Bass Drum of Death are the type of band one out of every three of your pals will have heard of. Mainly because of their inclusion on the GTA 5 soundtrack back in 2013. They are one of the stand-outs from the garage rock revival over the last decade. Say I Won’t is their fifth record and showcases growth as well as a return to form.
The band, which is led by singer John Barrett, had seen some change since the early days of GB City in 2011. This is the first album written and recorded by the band rather than just Barrett himself. He admits that those first albums were recorded “quickly” and “cheaply” for an excuse to tour. That is part of the charm of the genre but as Barrett and the band evolve they have moved past the need for a USB mic plugged into a laptop.
That attitude toward recording showcases the evolution of Barrett and the band. With the first three albums released within a four year period then a four year gap until the next and now a five year gap. The quick and cheap is gone and in its place is a thought out, planned album. Barrett even collaborated with his bandmates for the recording process, making this the first Bass Drum of Death album that wasn’t a Barrett solo production.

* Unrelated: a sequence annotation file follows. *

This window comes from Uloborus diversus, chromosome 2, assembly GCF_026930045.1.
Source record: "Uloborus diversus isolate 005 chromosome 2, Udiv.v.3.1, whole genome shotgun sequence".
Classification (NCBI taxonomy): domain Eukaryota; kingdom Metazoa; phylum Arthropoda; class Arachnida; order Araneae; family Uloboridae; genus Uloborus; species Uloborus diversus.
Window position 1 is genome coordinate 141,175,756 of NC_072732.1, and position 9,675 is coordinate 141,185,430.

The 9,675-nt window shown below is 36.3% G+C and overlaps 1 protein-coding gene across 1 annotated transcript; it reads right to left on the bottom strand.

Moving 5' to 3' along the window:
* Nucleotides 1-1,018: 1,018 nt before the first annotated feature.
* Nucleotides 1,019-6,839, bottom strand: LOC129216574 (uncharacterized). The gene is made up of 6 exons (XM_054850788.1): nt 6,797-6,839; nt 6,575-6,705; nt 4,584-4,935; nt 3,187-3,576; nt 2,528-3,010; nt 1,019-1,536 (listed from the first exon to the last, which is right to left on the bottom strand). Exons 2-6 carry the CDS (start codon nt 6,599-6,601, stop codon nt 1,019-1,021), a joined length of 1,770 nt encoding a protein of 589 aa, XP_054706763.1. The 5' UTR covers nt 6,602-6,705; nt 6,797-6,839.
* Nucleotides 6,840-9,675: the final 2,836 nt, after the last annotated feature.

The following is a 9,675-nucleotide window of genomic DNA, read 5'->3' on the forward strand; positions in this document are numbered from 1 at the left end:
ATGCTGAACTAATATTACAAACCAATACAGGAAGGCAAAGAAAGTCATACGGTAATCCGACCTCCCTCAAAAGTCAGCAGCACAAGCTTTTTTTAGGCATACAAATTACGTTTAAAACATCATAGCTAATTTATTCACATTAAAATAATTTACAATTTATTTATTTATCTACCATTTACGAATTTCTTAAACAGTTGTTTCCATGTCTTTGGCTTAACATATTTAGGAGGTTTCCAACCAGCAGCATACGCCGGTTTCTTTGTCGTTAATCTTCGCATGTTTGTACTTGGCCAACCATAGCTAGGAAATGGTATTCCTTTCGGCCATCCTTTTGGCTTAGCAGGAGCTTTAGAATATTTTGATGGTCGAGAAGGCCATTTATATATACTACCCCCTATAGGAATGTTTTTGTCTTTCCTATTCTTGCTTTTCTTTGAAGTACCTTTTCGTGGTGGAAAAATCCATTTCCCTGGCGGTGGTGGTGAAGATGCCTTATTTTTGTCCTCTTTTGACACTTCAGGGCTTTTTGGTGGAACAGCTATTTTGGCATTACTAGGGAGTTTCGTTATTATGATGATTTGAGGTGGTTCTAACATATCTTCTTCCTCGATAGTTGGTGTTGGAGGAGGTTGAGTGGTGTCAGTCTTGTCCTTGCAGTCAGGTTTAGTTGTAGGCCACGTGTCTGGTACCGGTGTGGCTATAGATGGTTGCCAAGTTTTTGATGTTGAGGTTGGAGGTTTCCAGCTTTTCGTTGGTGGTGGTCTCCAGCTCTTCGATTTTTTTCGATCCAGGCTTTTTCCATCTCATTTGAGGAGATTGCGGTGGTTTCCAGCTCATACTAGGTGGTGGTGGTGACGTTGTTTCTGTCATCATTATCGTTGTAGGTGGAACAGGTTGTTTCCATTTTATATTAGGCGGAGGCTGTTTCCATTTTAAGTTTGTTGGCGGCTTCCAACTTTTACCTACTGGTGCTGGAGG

Despite this musical growth gained from touring the world, the pandemic saw Barrett return home to Oxford, Mississippi. Immersed in the city that birthed the band in the first place has brought them back to their roots, including their original label. As such the sound sees a return to the raw GB City days. This makes Say I Won’t a best of both worlds album. On one hand there’s the sound that made them popular and on the other there’s an audible maturation. Tracks like Too Cold to Hold and Say Your Prayers could be lost tracks from those early days but they have a production value that far exceeds those original records.
Say I Won’t is a cracking album that will entertain fans of the band but it also showcases an evolution that could reel in new listeners.